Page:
Passage from Seychelles to Mayotte
Posted by yachtcamomile
I’m writing to let you know we have arrived safely in Mayotte which is one of the Comoros islands off the east coast of Africa. It was a fairly uneventful passage with just a couple of bouncy bits.
Last weekend Camomile and Tintin were anchored at Anse Lazio on Praslin, one of the islands off of the Seychelles, a truly beautiful spot, when we heard our friends on Adina had decided there was a weather window good enough to leave. Both Bill and Kevin had been saying the weather was good to go but Jacqui and I were enjoying the island. After a little meeting consulting grib files and predict wind software it was agreed we should leave too. The passage from the Seychelles to Comoros/Madagascar has a bad reputation and it would be good to get it over as there did indeed look like a good weather window was coming up.
We arrived back in Victoria harbour on Sunday 31st July and starting working on leaving straight away. Fueling, washing, shopping still had to be completed before we left. Adina had left that morning. Monday morning we all walked to port control to start the process of checking out and by a stressful Tuesday afternoon we were good to go. We motored the 2 hours around the north coast to Beau Valon to anchor for the night. It looked a beautiful spot, it would have been nice to go ashore but the outboard was on the pushpit and the dinghy was tied up ready for the passage. The waypoint was
Wednesday 3rd August at 07.00 Camomile and Tintin weighed anchor and headed out of the bay. Within an hour the sails were up and we were sailing nicely in a light south easterly on the beam. We were traveling on the edge of the high risk area and this was as far north as we were going in the Indian ocean and the nearest to Muqdisho in Somalia. Hopefully the pirates have gone now but there was no point taking any unnecessary risks so it was decided we would only call on the vhf in emergencies and we also had our AIS (automatic identification system)on receive only. We had planned regular skeds on the SSB instead. The first day was uneventful. The wind stayed at a steady F4 on a beam reach so we made good progress. It was decided to put a reef in the mainsail overnight but it turned out to be unnecessary and it was shaken out the next morning. Our 24 hour run from 10.00 on the 3rd to 10.00 on the 4th was 166 miles – a lot better than the Chagos trip.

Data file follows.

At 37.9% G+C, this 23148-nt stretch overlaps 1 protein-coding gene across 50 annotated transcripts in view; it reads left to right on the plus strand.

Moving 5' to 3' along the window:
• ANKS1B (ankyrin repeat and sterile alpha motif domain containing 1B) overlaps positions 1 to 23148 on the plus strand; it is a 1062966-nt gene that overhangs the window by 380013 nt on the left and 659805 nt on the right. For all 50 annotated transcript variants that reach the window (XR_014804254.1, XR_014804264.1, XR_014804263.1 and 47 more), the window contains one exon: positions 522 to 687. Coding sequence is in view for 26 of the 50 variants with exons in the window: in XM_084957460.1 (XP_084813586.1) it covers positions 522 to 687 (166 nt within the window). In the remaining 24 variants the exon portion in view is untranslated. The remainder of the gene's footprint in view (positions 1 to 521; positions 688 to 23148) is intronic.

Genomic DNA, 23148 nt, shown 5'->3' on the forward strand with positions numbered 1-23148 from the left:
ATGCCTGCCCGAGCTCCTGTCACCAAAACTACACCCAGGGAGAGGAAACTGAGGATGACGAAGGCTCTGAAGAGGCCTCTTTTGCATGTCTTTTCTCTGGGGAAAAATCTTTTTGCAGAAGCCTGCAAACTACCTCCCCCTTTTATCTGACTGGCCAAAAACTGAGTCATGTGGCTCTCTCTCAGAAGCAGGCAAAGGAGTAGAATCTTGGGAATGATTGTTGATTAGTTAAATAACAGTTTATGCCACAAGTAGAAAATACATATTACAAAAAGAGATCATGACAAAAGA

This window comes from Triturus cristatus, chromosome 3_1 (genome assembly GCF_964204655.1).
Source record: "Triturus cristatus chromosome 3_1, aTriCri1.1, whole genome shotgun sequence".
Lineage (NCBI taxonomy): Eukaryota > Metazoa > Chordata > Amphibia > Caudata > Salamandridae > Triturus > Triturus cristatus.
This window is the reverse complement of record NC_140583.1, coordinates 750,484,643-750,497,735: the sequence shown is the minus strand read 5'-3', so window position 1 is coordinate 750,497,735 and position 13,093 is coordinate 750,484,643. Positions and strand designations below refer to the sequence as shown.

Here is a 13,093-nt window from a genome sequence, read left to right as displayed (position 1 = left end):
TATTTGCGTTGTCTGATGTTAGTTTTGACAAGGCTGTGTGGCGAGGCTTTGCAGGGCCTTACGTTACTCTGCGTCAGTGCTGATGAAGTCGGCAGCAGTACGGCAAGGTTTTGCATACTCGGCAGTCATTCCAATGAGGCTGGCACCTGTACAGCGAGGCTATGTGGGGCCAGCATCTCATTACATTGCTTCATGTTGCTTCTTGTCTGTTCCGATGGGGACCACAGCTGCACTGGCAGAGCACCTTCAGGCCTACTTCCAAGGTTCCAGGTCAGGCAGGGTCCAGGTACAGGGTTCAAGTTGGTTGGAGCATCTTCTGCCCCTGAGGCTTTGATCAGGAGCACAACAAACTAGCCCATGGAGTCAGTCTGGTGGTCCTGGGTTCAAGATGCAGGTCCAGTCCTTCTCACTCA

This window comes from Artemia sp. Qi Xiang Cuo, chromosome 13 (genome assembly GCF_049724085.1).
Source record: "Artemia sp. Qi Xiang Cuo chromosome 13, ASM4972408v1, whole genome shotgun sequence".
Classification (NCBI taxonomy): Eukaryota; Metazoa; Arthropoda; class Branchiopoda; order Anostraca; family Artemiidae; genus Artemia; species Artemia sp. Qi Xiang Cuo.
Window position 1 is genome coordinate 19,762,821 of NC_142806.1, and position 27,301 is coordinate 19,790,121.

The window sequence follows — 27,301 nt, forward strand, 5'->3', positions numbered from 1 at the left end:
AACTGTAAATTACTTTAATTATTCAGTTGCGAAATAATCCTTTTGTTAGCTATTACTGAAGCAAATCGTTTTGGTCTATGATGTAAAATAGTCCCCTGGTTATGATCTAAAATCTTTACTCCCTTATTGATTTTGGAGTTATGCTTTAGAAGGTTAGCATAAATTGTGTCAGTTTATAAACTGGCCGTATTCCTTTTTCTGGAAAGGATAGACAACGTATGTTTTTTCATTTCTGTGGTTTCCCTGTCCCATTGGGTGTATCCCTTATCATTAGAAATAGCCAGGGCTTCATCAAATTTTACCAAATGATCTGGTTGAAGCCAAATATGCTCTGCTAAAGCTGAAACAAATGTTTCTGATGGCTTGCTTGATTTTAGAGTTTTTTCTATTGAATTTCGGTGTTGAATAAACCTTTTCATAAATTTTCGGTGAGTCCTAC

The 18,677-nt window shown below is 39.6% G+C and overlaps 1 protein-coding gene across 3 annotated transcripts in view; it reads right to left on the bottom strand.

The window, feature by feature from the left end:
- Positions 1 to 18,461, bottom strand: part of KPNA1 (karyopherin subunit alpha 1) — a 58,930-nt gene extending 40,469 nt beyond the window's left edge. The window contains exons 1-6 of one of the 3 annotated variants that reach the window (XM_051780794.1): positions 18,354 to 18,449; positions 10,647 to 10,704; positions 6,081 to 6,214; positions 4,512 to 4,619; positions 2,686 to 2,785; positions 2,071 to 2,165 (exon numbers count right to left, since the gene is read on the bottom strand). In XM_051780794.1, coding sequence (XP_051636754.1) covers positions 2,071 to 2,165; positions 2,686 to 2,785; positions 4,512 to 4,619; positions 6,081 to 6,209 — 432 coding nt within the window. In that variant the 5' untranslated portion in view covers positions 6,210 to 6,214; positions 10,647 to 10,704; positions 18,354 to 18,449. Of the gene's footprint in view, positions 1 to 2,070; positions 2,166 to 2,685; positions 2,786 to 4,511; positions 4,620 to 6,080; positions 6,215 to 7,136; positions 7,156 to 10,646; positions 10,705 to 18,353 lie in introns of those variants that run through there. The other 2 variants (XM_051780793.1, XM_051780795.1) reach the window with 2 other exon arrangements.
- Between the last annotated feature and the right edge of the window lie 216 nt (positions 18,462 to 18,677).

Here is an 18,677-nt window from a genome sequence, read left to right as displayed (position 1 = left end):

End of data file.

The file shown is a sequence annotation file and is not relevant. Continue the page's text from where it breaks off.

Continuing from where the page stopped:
The wind dropped a bit on the 4th so we motor sailed for 2 hours to charge the batteries passing the Desroches islands on our starboard side. In the afternoon we passed over the Amirante trench with Alphonse island on our port. As this is the area the Chandlers were taken by pirates 7 or 8 years ago we kept a good look out.
Our plan was to make as much south as we could before we turned to the west. We were trying to keep a course of 220 degrees but the wind got stronger overnight making things a bit bouncy but luckily no squalls. That night the wind had increased to F5 so we put a reef in the main when Bill came up on watch. We had to crack off to starboard to reduce the slamming but tried to sail at 60 degrees apparent to maintain our southing.